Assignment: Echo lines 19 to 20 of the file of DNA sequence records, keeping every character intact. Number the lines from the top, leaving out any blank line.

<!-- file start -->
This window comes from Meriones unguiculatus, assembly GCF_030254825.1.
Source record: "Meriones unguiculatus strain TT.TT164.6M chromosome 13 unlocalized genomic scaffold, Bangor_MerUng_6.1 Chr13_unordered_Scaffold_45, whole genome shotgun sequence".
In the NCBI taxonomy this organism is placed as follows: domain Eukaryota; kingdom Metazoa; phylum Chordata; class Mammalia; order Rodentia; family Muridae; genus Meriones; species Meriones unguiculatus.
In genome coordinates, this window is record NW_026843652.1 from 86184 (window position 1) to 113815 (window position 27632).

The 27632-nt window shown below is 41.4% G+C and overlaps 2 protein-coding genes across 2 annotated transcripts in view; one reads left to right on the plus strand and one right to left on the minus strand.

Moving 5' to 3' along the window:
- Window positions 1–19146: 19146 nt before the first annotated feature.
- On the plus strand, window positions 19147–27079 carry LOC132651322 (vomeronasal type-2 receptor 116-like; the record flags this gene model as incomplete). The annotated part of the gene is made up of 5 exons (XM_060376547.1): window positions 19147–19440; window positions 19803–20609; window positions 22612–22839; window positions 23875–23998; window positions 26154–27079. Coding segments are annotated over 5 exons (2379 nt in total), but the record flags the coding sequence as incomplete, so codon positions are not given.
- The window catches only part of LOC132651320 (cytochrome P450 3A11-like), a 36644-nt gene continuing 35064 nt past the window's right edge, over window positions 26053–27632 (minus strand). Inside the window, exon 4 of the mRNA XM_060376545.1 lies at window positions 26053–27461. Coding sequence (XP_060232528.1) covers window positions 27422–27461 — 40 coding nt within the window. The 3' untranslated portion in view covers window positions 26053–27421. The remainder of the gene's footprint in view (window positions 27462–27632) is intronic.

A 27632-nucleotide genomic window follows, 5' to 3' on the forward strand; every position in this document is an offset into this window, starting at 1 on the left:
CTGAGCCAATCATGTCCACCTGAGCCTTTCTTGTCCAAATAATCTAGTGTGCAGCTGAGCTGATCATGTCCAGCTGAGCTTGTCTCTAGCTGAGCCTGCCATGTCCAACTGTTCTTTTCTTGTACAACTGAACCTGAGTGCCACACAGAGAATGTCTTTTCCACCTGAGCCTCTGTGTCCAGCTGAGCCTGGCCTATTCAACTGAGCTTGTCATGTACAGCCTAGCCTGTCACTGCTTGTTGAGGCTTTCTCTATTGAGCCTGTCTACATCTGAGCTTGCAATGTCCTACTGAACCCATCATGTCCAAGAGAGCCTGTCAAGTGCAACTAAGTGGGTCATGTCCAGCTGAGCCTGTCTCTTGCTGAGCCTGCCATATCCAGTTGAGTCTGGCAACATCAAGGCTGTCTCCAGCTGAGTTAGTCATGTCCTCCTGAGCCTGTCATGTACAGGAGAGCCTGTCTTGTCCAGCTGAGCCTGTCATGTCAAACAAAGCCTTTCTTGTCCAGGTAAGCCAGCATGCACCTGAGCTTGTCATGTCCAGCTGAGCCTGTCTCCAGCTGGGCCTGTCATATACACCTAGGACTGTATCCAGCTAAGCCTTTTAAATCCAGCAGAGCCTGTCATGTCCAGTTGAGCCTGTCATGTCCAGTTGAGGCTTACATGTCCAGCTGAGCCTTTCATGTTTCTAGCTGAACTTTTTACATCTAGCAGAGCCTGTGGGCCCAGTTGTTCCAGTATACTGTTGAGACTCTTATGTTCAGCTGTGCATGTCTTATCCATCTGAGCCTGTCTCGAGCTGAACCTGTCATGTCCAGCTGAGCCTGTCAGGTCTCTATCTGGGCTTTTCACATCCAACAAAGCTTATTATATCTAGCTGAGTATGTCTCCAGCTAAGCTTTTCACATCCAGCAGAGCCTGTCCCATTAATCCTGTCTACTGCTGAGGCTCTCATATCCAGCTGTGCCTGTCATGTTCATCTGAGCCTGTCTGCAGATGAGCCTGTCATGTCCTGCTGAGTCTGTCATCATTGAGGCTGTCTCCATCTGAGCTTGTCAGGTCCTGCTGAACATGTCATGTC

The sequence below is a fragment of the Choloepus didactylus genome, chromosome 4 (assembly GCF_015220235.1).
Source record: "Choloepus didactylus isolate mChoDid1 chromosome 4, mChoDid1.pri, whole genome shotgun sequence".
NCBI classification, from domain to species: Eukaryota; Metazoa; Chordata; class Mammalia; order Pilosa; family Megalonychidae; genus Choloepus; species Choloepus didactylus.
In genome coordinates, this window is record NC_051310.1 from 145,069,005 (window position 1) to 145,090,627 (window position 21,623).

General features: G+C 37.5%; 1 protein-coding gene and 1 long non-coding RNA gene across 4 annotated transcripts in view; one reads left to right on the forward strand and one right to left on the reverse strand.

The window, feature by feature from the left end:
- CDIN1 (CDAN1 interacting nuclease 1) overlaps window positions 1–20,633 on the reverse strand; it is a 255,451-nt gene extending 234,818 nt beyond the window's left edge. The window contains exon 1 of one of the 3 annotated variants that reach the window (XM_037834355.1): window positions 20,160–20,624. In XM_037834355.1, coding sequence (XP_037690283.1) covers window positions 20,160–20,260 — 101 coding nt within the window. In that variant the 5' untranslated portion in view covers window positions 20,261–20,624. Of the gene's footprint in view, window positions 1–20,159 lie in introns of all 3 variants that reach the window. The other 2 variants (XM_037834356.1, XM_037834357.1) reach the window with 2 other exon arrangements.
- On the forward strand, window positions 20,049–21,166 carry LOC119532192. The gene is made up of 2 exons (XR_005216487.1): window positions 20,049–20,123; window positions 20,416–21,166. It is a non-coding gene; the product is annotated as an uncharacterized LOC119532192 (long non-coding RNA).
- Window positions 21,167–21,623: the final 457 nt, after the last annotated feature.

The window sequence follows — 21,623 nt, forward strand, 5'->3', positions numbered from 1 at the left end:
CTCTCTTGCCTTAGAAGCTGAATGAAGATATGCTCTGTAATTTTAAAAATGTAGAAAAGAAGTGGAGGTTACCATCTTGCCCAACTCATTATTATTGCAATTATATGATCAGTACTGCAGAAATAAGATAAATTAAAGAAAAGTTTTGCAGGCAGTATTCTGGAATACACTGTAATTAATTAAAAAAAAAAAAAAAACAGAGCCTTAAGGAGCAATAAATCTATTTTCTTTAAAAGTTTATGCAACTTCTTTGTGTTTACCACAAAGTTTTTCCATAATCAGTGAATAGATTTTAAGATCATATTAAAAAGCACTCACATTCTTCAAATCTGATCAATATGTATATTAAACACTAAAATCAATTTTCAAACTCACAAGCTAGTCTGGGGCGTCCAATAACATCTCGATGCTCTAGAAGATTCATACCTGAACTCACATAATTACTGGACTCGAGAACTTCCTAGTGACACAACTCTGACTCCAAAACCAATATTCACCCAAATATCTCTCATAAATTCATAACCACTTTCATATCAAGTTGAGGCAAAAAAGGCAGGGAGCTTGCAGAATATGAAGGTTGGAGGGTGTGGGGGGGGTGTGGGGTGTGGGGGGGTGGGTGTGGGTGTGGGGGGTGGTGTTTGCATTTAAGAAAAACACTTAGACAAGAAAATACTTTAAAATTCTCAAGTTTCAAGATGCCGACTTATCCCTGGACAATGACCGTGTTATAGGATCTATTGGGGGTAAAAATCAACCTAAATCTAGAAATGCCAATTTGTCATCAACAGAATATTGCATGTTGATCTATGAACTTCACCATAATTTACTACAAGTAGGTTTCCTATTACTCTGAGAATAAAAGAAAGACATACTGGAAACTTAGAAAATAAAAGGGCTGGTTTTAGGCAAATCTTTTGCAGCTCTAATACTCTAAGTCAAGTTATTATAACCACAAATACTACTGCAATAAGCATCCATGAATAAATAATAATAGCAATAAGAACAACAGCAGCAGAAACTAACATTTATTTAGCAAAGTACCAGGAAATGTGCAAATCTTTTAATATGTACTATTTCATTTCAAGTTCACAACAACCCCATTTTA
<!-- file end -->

- On the forward strand, window positions 20,049–21,166 carry LOC119532192. The gene is made up of 2 exons (XR_005216487.1): window positions 20,049–20,123; window positions 20,416–21,166. It is a non-coding gene; the product is annotated as an uncharacterized LOC119532192 (long non-coding RNA).
- Window positions 21,167–21,623: the final 457 nt, after the last annotated feature.